Here’s a great moment from The Holiday:
Kate Winslet’s character, Iris, goes through three emotional states. Her acting is contained, nuanced, and communicates all three emotional states in pantomime. It’s full of texture, and is a great example of subtle acting within a single pose.
At the head of the scene, Iris is excited. Her boss has given her a new task in front of all her colleagues. Iris is in unrequited love with Jasper (and he knows it). When she finds out that her task is to write about his engagement to another woman in the office, she immediately turns to heart broken sadness. When Jasper sees how upset she is, Iris fakes tears of happiness to save face. When Jasper continues celebrating his engagement, Iris’ is disgusted, and leaves.
This scene has a nice mix of stillness and awkward movement. When Iris is processing her emotions internally, she remains still. A single expression change, heavy breathing, and a couple of blinks keep her alive. Less is more. It’s essentially one pose. When she has to address others, shes shifts her weight and moves around.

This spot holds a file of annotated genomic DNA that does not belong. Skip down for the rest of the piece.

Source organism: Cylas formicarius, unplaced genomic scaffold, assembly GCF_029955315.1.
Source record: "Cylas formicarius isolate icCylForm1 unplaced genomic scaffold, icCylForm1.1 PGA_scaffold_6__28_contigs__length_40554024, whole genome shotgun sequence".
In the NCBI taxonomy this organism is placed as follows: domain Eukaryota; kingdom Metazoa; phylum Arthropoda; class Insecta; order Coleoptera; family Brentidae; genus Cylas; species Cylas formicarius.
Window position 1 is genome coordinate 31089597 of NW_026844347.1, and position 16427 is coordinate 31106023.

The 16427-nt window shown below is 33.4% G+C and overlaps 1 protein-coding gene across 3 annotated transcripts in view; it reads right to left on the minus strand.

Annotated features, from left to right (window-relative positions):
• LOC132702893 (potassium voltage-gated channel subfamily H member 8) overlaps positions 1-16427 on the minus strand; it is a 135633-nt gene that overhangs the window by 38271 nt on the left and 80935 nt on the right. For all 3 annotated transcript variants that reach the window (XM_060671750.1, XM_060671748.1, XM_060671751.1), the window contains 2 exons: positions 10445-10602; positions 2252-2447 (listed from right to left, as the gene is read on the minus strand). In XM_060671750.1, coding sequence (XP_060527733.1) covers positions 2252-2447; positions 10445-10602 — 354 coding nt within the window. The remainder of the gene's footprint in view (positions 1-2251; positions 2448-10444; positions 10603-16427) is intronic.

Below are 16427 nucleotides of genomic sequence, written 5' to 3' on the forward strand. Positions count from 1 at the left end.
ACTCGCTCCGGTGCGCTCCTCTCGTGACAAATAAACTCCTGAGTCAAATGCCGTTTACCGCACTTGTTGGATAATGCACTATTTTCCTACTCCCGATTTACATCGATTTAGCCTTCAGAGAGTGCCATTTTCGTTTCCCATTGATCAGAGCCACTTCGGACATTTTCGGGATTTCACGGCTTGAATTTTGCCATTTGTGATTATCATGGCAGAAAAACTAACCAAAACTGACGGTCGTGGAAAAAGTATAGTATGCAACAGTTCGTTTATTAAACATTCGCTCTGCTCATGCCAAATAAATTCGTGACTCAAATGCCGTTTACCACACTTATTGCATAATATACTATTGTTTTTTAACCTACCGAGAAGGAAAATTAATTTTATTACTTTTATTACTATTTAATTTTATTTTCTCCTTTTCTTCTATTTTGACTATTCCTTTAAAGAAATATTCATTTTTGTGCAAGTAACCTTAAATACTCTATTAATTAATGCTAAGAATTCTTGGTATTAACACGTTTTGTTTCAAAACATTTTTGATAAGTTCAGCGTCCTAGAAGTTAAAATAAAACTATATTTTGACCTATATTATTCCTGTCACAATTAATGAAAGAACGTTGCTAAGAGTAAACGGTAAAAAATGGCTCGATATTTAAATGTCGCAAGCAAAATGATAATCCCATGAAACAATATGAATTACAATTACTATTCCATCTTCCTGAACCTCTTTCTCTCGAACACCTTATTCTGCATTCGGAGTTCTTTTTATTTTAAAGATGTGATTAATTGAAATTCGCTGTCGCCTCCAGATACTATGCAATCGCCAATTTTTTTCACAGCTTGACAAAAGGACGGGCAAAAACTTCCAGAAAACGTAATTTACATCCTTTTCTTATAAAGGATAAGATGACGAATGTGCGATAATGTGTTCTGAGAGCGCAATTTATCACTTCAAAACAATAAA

As her colleagues laugh at Jasper’s quip, she looks around uncomfortably, faking a smile. She recomposes herself and goes internal again. It’s at this point that Jasper sees how upset she is. She gives an approving, but messy nod (note the weird arc). This is followed by an oddly timed weight shift that feels off, and reveals the insincerity of her approving gesture to Jasper. If she had no feelings for Jasper, she might not have had a weight shift, and her nod would likely be direct and purposeful. The odd timing and movement communicate through the body that she’s falling to pieces, and not completely in control.
Jasper is able to brush it off and continue congratulating himself. Iris is repulsed by this slap in the face. She turns her nose up and away in the same manor one would if confronted with a bad smell or a disgusting visual. In combination with a series of blinks (suggesting the welling up of tears), and an attempted smile that quickly fades, she effectively communicates disgust and we immediately understand why she has to leave.
Her emotions are clearly communicated throughout, and there’s a nice contrast between her internal and external states. This gives the performance texture.